Etiology

POP occurs in no less than 50% of patients above the age of 50. Age, pregnancy, vaginal delivery, menopause, smoking, and obesity have all been established as significant risk factors for POP. Racial differences are striking: European and Hispanic women are more at risk than African or Asian women to develop POP. Between 4% and 50% of patients complain about urinary incontinence.

A risk factor that will attract a lot of attention in the next decade involves molecular alterations that alter the collagen composition. That molecular alterations rather than the trauma itself are important in the pathophysiology [2] of POP is plausible because the onset, in most cases, occurs decades after the inciting pelvic trauma.

There is a clear relation between a reduced content of collagen of good quality and the presence of POP and/or UI. This is most likely due to an increased collagen degradation of freshly produced collagen, as production does not appear to be altered [3, 4]. A genetic or molecular predisposition that triggers this breakdown seems a plausible hypothesis as several studies have already confirmed maternal and paternal inheritance of POP and UI. Identifying these high risk genes in the future will allow identification of patients at risk. These could subsequently be targeted for counseling and preventive measures intended to prevent damage to the pelvic floor muscles and innervation. Development of new types of therapy to prevent or reverse the pathological breakdown of the supporting tissues can then be addressed.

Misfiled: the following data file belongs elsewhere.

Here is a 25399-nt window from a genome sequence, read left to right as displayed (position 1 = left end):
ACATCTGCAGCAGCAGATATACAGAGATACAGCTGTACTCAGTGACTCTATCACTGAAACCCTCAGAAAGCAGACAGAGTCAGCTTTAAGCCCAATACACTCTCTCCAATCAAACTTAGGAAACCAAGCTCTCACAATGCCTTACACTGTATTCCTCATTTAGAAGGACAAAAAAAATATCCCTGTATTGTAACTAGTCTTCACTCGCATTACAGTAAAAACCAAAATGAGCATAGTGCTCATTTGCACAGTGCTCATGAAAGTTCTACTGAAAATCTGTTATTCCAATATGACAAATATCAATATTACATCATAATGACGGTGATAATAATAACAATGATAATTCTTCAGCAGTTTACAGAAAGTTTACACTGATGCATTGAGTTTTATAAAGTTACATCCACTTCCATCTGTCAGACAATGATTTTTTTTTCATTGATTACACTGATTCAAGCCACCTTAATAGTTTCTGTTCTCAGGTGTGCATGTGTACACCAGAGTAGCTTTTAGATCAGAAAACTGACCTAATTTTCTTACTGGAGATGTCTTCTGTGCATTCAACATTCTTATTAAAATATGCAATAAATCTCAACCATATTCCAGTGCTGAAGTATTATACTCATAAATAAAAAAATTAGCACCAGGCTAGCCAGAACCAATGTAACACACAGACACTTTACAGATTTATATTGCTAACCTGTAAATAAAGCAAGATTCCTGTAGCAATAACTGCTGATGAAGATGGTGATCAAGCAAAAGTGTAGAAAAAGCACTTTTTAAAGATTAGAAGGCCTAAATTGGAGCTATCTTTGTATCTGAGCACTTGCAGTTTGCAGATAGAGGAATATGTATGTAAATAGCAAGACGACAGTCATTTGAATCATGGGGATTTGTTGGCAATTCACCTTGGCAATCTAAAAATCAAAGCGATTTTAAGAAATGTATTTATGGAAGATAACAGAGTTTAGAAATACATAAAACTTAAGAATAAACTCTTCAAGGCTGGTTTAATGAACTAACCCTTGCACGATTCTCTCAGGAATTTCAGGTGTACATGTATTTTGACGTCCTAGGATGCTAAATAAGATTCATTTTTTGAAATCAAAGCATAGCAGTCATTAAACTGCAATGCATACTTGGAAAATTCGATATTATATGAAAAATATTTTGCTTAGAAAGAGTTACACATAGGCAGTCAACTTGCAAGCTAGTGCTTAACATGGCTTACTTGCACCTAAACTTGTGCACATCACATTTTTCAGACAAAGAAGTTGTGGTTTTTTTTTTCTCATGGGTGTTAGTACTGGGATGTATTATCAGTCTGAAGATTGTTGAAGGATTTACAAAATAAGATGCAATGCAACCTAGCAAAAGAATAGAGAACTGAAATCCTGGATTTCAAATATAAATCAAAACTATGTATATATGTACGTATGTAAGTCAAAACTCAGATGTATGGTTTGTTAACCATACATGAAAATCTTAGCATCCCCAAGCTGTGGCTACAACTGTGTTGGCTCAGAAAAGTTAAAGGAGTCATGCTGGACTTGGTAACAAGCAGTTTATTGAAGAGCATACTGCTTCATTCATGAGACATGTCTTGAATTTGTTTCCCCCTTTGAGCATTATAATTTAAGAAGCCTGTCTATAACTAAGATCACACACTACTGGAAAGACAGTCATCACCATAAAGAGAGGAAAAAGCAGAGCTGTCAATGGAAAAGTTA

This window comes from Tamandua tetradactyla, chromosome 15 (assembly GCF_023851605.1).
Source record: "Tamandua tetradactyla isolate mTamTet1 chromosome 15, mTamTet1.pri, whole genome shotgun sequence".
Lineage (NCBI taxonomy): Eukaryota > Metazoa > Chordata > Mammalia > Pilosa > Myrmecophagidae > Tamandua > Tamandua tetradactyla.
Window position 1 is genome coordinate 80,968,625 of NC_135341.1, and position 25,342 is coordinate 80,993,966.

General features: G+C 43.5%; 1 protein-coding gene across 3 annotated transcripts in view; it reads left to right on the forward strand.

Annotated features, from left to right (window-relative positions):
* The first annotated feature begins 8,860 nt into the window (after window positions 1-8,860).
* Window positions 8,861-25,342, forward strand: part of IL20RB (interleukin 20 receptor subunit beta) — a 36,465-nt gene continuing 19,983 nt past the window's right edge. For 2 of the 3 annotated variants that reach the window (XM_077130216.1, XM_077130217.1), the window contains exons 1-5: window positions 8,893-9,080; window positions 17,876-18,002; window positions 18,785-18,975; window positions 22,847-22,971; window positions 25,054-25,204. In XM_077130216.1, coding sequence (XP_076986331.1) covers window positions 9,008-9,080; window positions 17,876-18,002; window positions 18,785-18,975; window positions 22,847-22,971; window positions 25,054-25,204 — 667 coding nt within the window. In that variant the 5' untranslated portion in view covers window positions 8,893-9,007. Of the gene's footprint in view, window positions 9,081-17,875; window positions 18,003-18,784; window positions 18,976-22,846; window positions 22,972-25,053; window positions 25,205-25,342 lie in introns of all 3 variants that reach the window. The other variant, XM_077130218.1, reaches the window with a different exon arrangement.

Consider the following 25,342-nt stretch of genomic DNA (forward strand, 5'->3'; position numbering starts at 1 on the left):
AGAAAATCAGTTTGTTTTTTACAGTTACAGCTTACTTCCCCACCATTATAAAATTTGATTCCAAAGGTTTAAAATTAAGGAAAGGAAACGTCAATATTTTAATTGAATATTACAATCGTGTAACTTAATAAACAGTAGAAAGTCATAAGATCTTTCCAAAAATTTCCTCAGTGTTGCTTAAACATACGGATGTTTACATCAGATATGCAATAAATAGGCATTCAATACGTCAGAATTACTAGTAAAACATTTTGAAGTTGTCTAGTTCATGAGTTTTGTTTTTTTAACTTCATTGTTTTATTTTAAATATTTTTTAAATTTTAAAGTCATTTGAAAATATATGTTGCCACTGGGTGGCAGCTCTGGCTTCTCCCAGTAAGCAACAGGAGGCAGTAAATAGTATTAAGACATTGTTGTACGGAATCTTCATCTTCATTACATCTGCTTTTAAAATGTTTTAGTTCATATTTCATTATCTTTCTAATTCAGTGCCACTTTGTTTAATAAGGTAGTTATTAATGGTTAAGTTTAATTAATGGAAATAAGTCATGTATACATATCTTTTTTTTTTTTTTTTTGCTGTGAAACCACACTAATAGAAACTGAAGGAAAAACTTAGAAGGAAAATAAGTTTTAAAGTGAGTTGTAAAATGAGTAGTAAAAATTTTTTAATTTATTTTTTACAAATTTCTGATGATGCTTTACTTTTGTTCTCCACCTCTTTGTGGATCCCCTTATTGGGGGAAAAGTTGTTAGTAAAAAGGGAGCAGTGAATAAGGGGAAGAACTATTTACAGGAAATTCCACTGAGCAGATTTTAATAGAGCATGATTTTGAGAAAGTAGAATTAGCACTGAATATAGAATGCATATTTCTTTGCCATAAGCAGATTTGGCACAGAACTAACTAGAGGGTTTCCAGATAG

Diagnosis

In the near future we expect an increasing role of imaging and a decreasing role of urodynamics in the diagnostic work-up of patients with POP and/or UI.

Imaging